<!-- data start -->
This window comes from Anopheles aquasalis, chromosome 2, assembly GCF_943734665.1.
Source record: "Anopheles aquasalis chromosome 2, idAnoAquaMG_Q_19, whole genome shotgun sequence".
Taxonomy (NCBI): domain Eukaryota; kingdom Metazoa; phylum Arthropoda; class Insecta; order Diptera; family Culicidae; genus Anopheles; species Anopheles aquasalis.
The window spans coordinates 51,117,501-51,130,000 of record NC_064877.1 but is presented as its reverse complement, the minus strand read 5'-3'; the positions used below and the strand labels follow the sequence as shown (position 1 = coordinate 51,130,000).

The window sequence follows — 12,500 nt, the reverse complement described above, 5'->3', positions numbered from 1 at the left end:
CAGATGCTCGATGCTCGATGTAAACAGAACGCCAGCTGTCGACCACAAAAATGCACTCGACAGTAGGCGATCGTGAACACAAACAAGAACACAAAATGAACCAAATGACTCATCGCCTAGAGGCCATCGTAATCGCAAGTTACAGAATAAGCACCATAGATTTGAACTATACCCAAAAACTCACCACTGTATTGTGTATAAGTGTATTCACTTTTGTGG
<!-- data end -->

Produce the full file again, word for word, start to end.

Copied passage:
This window comes from Anopheles aquasalis, chromosome 2, assembly GCF_943734665.1.
Source record: "Anopheles aquasalis chromosome 2, idAnoAquaMG_Q_19, whole genome shotgun sequence".
Taxonomy (NCBI): domain Eukaryota; kingdom Metazoa; phylum Arthropoda; class Insecta; order Diptera; family Culicidae; genus Anopheles; species Anopheles aquasalis.
The window spans coordinates 51,117,501-51,130,000 of record NC_064877.1 but is presented as its reverse complement, the minus strand read 5'-3'; the positions used below and the strand labels follow the sequence as shown (position 1 = coordinate 51,130,000).

The window sequence follows — 12,500 nt, the reverse complement described above, 5'->3', positions numbered from 1 at the left end:
CAGATGCTCGATGCTCGATGTAAACAGAACGCCAGCTGTCGACCACAAAAATGCACTCGACAGTAGGCGATCGTGAACACAAACAAGAACACAAAATGAACCAAATGACTCATCGCCTAGAGGCCATCGTAATCGCAAGTTACAGAATAAGCACCATAGATTTGAACTATACCCAAAAACTCACCACTGTATTGTGTATAAGTGTATTCACTTTTGTGG